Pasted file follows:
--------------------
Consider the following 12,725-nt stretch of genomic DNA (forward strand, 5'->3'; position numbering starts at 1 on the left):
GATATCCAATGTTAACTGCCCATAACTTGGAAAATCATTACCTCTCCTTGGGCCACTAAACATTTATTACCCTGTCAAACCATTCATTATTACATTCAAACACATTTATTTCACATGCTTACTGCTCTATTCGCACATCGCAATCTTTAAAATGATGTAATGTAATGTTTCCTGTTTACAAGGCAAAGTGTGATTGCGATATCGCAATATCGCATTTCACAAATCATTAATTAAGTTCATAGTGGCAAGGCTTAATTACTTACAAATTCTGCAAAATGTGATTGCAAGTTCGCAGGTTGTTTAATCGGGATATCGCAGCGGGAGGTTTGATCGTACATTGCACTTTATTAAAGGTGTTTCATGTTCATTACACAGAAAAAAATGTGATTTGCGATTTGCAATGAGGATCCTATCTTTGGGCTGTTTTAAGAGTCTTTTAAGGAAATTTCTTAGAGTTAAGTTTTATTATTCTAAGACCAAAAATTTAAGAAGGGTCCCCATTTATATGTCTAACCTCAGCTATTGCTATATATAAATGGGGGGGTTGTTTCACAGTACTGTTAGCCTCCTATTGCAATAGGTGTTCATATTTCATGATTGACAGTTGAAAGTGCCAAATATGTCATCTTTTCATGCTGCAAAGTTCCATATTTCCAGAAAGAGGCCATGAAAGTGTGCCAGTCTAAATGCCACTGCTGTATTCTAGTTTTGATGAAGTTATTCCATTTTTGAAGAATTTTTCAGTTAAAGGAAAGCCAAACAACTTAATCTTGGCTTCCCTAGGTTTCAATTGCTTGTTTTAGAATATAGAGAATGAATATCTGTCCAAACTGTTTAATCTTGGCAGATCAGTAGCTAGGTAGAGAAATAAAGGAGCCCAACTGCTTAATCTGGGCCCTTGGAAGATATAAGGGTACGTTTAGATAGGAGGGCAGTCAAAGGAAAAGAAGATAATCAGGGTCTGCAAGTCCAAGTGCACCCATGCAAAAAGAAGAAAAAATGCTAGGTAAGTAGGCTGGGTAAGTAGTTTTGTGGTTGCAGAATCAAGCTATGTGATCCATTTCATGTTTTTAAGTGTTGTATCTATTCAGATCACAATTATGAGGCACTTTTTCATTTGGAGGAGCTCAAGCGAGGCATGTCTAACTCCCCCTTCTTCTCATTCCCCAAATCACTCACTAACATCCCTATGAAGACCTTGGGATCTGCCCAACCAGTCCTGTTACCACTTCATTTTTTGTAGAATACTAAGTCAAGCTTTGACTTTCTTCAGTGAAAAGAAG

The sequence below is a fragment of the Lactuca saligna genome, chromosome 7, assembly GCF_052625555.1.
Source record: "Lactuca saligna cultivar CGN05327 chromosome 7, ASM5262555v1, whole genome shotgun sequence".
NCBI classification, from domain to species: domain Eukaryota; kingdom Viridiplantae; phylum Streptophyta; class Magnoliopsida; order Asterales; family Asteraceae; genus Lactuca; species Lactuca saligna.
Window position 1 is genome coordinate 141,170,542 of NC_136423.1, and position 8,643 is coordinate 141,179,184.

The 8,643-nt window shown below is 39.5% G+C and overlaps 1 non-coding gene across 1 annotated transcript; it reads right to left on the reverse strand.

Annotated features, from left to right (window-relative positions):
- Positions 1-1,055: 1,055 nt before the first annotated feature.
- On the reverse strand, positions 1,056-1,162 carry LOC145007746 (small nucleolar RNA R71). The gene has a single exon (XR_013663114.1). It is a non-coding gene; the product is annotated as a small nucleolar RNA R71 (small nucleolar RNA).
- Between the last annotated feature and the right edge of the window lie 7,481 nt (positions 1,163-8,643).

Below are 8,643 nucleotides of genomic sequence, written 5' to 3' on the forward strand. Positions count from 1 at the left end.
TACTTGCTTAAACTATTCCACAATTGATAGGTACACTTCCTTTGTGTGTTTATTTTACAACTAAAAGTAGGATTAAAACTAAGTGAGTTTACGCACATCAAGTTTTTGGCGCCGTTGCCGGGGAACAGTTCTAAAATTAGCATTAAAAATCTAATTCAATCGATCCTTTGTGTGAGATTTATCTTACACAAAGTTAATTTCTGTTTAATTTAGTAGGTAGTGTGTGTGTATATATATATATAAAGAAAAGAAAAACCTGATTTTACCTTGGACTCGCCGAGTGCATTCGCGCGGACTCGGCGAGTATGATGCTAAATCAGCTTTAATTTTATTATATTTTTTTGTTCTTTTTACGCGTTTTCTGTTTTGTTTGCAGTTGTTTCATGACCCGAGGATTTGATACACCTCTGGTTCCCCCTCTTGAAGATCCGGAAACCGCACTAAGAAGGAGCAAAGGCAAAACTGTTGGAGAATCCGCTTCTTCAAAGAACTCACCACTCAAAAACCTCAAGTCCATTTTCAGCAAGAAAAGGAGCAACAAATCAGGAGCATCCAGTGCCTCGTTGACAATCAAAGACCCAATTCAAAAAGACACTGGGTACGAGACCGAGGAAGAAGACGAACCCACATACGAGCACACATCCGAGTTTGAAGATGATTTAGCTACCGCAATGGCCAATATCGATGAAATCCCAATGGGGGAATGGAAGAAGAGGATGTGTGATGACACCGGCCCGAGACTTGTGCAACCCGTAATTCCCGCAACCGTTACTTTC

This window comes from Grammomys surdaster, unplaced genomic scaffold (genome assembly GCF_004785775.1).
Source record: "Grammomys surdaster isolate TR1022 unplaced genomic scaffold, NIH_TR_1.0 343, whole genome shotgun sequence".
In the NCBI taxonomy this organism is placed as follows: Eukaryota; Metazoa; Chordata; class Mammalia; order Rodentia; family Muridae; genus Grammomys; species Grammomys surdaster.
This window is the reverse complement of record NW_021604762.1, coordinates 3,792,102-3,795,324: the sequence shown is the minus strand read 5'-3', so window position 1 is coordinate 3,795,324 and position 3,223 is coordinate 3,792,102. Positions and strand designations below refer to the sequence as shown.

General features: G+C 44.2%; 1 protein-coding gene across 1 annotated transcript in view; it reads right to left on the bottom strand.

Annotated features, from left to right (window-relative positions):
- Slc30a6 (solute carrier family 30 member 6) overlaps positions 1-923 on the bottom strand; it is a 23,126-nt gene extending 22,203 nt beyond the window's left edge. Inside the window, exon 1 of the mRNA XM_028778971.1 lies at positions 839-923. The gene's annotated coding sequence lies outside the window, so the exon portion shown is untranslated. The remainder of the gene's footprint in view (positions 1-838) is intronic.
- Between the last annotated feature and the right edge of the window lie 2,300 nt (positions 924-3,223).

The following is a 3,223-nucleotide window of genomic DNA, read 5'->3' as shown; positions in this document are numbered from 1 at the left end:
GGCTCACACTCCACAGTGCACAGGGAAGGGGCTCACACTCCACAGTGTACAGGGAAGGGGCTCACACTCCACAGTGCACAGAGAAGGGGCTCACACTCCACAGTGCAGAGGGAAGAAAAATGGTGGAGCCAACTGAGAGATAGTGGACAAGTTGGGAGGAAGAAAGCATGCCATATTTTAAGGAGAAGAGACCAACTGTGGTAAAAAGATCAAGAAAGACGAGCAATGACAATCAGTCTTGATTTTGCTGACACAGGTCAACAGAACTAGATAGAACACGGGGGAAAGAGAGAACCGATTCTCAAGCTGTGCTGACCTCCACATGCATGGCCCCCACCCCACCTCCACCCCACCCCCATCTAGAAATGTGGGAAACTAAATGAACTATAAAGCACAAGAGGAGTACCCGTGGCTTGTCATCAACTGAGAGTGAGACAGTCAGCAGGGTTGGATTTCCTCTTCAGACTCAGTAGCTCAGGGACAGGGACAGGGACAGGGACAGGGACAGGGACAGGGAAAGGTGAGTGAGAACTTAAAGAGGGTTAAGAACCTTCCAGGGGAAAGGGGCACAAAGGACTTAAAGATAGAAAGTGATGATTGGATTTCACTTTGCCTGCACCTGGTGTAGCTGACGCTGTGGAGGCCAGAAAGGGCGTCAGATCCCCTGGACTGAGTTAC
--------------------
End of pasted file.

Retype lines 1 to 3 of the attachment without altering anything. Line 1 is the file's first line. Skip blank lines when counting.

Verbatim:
Consider the following 12,725-nt stretch of genomic DNA (forward strand, 5'->3'; position numbering starts at 1 on the left):
GATATCCAATGTTAACTGCCCATAACTTGGAAAATCATTACCTCTCCTTGGGCCACTAAACATTTATTACCCTGTCAAACCATTCATTATTACATTCAAACACATTTATTTCACATGCTTACTGCTCTATTCGCACATCGCAATCTTTAAAATGATGTAATGTAATGTTTCCTGTTTACAAGGCAAAGTGTGATTGCGATATCGCAATATCGCATTTCACAAATCATTAATTAAGTTCATAGTGGCAAGGCTTAATTACTTACAAATTCTGCAAAATGTGATTGCAAGTTCGCAGGTTGTTTAATCGGGATATCGCAGCGGGAGGTTTGATCGTACATTGCACTTTATTAAAGGTGTTTCATGTTCATTACACAGAAAAAAATGTGATTTGCGATTTGCAATGAGGATCCTATCTTTGGGCTGTTTTAAGAGTCTTTTAAGGAAATTTCTTAGAGTTAAGTTTTATTATTCTAAGACCAAAAATTTAAGAAGGGTCCCCATTTATATGTCTAACCTCAGCTATTGCTATATATAAATGGGGGGGTTGTTTCACAGTACTGTTAGCCTCCTATTGCAATAGGTGTTCATATTTCATGATTGACAGTTGAAAGTGCCAAATATGTCATCTTTTCATGCTGCAAAGTTCCATATTTCCAGAAAGAGGCCATGAAAGTGTGCCAGTCTAAATGCCACTGCTGTATTCTAGTTTTGATGAAGTTATTCCATTTTTGAAGAATTTTTCAGTTAAAGGAAAGCCAAACAACTTAATCTTGGCTTCCCTAGGTTTCAATTGCTTGTTTTAGAATATAGAGAATGAATATCTGTCCAAACTGTTTAATCTTGGCAGATCAGTAGCTAGGTAGAGAAATAAAGGAGCCCAACTGCTTAATCTGGGCCCTTGGAAGATATAAGGGTACGTTTAGATAGGAGGGCAGTCAAAGGAAAAGAAGATAATCAGGGTCTGCAAGTCCAAGTGCACCCATGCAAAAAGAAGAAAAAATGCTAGGTAAGTAGGCTGGGTAAGTAGTTTTGTGGTTGCAGAATCAAGCTATGTGATCCATTTCATGTTTTTAAGTGTTGTATCTATTCAGATCACAATTATGAGGCACTTTTTCATTTGGAGGAGCTCAAGCGAGGCATGTCTAACTCCCCCTTCTTCTCATTCCCCAAATCACTCACTAACATCCCTATGAAGACCTTGGGATCTGCCCAACCAGTCCTGTTACCACTTCATTTTTTGTAGAATACTAAGTCAAGCTTTGACTTTCTTCAGTGAAAAGAAG

The sequence below is a fragment of the Lactuca saligna genome, chromosome 7, assembly GCF_052625555.1.